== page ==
BIOSAFETY CLEARING HOUSE
PROJECT PHASE II
About Law Division
MEA Implementation Support
The Biosafety Clearing House
The Cartagena Protocol on Biosafety (CPB)
entered into force on 11 September 2003, 90 days after the date of deposit of the fiftieth instrument of ratification by the Republic of Palau on 13 June 2003. The entry into force of the Protocol means that it is legally binding both at the international level and in the legal systems of consenting States. States are, therefore, obliged to comply with and implement all provisions of the Protocol.
Article 20 of the Protocol established a biosafety clearing-house (BCH) in order to:
(a) Facilitate the exchange of scientific, technical, environmental and legal information on, and experience with, living modified organisms; and
(b) Assist Parties to implement the Protocol, taking into account the special needs of developing country Parties, in particular the least developed and small island developing States among them, and countries with economies in transition as well as countries that are centres of origin and centres of genetic diversity.
BCH Regional Advisory system
Capacity Building Activities
BCH Phase I
BCH Phase III
Text Cartagena Protocol
The Protocol requires that countries enter and manage their own data in the BCH. It is imperative, therefore, that all countries have the capacity—equipment, tools and training—to fulfill their obligations vis-à-vis the BCH and to take advantage of its benefits.
The BCH has been conceptualized by parties as the main information system and vehicle of the CPB to publish pertinent information on biosafety regulations. The Intergovernmental Committee on the Cartagena Protocol on Biosafety (ICCP), at its third meeting in April 2002, recognized “the importance of developing a fully functioning Biosafety Clearing-House by the time of entry into force of the Protocol, and of meeting the capacity needs of all countries with respect to implementation and use of the Biosafety Clearing-House.”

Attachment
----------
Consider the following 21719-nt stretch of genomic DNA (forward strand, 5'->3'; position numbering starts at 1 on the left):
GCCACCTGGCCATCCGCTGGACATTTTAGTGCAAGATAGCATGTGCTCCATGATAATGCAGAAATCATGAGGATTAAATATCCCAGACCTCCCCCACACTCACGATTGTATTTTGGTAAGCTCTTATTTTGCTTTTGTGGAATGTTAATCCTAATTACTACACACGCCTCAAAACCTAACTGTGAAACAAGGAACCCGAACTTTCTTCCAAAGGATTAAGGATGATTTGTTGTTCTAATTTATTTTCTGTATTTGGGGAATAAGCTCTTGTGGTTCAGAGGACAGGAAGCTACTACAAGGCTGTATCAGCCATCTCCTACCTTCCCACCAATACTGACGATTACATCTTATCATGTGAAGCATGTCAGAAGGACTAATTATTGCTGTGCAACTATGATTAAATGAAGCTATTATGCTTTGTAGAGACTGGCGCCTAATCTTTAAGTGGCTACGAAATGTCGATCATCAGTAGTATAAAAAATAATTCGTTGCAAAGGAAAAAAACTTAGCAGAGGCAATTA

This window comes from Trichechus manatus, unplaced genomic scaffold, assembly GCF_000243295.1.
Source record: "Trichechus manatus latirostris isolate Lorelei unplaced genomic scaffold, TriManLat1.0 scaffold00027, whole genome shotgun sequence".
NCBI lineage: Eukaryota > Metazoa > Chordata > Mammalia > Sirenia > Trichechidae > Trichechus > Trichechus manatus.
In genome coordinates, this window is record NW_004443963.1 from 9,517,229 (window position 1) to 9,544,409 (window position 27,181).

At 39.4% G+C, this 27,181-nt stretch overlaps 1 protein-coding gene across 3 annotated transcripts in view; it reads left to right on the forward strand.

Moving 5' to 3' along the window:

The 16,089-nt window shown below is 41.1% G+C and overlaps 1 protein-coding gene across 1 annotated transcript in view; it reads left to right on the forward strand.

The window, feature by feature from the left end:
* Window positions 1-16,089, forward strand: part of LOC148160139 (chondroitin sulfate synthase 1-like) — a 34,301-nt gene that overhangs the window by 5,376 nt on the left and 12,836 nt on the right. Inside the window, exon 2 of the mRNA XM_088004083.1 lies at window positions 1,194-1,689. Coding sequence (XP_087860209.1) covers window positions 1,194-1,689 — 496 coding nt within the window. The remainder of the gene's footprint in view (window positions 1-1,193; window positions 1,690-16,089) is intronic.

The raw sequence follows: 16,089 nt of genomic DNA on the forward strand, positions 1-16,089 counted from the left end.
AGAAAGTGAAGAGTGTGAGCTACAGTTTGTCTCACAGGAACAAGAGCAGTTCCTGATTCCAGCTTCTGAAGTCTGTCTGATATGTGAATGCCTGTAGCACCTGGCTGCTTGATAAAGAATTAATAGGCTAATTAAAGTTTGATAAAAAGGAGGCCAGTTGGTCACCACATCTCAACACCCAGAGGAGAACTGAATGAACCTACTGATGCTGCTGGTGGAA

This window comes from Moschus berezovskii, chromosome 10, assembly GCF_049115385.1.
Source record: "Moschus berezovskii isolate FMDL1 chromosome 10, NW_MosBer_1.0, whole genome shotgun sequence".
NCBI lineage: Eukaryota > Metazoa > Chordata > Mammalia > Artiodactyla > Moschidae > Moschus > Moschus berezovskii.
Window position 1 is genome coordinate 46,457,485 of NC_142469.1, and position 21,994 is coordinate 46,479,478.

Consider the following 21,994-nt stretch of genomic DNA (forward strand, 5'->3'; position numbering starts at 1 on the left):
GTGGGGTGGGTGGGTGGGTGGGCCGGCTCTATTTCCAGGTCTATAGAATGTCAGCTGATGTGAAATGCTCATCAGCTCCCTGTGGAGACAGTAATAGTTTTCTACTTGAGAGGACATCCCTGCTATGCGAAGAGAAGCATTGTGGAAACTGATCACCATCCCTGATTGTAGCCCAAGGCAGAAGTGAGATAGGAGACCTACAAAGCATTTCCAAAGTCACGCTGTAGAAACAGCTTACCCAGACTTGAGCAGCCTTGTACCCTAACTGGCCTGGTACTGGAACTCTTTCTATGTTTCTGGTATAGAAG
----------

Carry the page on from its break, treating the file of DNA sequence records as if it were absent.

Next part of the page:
Despite the availability of the BCH to countries, Parties have encountered many challenges in fulfilling their BCH-related obligations. Consequently, many years after the entry into force of the CPB, the information available on the BCH central portal remains limited, signaling the need for strategic and catalytic action to boost country participation in the BCH.
The first BCH project was a United Nations Environment Programme (UNEP) Global Environment Facility (GEF) venture, and was designed and executed as an add-on project to the national biosafety framework (NBF) development project that took place in some 130 countries. Its primary focus as a GEF enabling activity was to provide technical training and infrastructure to help countries reach compliance with Article 20 of the CPB. The BCH project dealt with building national infrastructure to access the BCH, assisted countries in choosing their national participation option and assisted parties in meeting their obligations to the BCH.